Hatzolah, up in the Air // A newly designed plane for saving lives

By Eliezer Braun

The newest division of Hatzolah is looking to expand its capabilities even further. Hatzolah Air, the airborne division of Hatzolah, flew its’ maiden flight during September of 2019. Since then, they have completed over 185 medical, transplant and urgent flights, including transportation of 26 patients from Israel, for treatment in the United States.

Hatzolah Air has partnered with Urban Aeronautics Ltd., a leading Israeli aerospace company, staffed with pilots and engineers who are veterans of the IAF. Urban Aeronautics is currently in the final stages of development of a vertical take-off and landing CityHawk (VTOL) aircraft.

“This will be a game-changer for Hatzolah, especially in more densely populated cities such as NYC, Chicago, Los Angeles, London and Mexico City,” Eli Rowe, president of Hatzolah Air, told Ami. “It can take 45 minutes to an hour to get a patient to a hospital during rush hour. Unlike a car or ambulance, CityHawks can fly over traffic, land in an area the size of a large parking spot, and airlift patients to a hospital within minutes.

“It could also potentially change the protocols of patient transport. Right now, Hatzolah must bring a critical patient to the closest emergency room simply because travel time to a superior hospital could delay critically needed medical care. Many hospitals that are out of reach in the current environment will become viable options. It will enable us to transport patients with medical conditions to the best hospital suited for their care. For example, if there is trauma, we can bring the patient to the top trauma center, and a cardiac arrest would be transported to a Level 1 facility without adding time.”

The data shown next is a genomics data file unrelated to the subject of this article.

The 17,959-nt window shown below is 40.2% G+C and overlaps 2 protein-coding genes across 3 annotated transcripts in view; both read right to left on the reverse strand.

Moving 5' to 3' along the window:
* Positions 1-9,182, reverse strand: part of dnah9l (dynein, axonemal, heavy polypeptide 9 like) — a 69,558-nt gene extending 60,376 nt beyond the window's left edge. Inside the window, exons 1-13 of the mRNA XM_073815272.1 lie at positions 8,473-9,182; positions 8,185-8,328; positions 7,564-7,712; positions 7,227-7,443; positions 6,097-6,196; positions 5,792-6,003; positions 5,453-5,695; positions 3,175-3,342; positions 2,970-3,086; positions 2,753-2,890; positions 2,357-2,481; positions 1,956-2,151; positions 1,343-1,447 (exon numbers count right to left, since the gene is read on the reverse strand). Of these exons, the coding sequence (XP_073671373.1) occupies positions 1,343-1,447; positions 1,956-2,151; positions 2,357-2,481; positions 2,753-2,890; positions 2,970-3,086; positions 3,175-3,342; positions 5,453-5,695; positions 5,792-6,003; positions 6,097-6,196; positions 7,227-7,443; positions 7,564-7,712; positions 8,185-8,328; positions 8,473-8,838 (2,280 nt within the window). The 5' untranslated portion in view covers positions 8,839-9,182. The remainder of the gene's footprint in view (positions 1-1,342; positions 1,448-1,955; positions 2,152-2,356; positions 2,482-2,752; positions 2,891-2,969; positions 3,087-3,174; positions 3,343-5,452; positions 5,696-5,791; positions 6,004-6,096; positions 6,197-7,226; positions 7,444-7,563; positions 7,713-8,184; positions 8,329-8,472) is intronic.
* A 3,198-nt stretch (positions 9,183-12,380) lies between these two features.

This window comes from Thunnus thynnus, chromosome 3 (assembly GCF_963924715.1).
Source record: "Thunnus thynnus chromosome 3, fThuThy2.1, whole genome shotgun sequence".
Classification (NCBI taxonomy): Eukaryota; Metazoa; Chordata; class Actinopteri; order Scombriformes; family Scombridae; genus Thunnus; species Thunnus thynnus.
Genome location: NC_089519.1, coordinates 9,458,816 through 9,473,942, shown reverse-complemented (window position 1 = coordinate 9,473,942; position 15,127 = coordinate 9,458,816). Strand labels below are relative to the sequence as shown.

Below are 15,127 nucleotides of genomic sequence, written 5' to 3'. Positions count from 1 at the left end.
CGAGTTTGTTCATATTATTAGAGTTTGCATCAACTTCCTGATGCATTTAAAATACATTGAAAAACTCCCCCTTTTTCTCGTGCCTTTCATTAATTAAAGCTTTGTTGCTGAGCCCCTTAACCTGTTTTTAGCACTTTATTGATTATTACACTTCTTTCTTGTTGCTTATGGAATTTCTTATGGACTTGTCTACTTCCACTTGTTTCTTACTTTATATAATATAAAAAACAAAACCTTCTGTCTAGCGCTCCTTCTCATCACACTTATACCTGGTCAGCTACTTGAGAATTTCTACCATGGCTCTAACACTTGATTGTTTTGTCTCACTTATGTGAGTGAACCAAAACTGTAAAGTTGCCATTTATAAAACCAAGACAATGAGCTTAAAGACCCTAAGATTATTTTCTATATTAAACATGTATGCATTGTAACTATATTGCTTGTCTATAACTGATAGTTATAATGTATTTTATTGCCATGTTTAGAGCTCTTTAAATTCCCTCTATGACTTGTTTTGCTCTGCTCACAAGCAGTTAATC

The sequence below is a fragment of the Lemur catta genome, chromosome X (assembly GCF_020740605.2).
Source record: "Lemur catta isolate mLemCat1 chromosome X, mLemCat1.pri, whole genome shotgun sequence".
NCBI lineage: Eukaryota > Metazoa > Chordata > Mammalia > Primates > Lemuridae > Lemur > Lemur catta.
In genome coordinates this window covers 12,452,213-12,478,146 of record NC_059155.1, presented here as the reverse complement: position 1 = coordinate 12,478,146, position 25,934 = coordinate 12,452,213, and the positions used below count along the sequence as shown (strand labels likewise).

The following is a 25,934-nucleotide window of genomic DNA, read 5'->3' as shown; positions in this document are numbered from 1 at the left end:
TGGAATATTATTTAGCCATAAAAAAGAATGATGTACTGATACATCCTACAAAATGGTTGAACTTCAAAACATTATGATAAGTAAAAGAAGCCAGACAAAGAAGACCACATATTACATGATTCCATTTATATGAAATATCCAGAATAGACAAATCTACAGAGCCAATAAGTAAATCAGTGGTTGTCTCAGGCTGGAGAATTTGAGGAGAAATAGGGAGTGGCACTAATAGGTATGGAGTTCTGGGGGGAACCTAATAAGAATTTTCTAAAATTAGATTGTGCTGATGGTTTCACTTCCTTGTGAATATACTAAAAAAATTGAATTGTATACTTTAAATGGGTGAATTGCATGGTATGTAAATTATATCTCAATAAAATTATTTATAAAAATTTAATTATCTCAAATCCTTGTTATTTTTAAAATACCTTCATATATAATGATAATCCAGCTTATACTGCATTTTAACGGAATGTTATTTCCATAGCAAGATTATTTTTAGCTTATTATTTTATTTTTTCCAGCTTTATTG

Aside from its size, the VTOL aircraft’s design has advantages over regular helicopters, making it more suited for rescue missions. Helicopters often cannot fly in snowy or icy conditions. Instead of having rotors on the outside, CityHawk’s rotors are inside the chassis of the machine, allowing them to fly in any weather condition. Having the rotors inside the actual aircraft also allows them to navigate near buildings without risking danger to bystanders or having their rotors caught in structures.

“I keep wishing that we could have had these on 9/11; we could have flown directly up the sides of the building and possibly rescued the people who jumped,” Mr. Rowe says.

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